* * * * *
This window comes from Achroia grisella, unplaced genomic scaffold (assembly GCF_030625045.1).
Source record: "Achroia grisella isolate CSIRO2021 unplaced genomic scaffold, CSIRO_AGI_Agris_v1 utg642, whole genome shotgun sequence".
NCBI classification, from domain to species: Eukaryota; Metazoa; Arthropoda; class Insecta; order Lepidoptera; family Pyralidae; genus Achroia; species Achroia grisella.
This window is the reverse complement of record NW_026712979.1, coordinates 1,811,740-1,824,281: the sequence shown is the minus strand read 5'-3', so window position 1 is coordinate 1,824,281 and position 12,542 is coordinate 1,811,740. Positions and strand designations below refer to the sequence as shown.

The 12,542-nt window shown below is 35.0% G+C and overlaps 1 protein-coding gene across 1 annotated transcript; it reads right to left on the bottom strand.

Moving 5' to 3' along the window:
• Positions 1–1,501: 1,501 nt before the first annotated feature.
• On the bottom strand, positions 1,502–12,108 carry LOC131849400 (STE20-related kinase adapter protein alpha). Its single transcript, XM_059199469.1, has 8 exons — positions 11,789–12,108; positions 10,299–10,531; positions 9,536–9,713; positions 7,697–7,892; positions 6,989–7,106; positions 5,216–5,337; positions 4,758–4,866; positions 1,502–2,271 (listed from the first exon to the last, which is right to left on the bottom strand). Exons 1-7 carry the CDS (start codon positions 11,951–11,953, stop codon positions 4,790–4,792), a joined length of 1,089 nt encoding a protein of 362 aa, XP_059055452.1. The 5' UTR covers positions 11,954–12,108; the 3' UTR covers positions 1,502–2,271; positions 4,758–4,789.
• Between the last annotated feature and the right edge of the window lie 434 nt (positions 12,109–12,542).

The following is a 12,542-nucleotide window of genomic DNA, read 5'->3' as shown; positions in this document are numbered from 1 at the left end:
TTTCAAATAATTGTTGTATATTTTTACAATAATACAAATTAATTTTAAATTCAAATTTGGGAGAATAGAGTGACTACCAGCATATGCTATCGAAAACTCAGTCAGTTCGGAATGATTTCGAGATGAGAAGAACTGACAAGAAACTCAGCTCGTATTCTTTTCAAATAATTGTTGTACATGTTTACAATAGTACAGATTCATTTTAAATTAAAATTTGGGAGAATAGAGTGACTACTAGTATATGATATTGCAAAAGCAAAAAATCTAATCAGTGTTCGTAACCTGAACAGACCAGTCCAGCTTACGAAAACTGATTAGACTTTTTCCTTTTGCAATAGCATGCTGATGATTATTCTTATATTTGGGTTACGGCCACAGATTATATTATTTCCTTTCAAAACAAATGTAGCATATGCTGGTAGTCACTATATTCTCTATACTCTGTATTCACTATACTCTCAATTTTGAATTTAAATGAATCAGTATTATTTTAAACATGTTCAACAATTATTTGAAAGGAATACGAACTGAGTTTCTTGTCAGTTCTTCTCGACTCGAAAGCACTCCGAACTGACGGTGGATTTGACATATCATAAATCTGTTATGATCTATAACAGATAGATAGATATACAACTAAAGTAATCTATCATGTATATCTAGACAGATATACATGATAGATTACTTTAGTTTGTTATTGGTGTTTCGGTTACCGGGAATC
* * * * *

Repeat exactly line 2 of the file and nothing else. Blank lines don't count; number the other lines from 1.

Source record: "Achroia grisella isolate CSIRO2021 unplaced genomic scaffold, CSIRO_AGI_Agris_v1 utg642, whole genome shotgun sequence".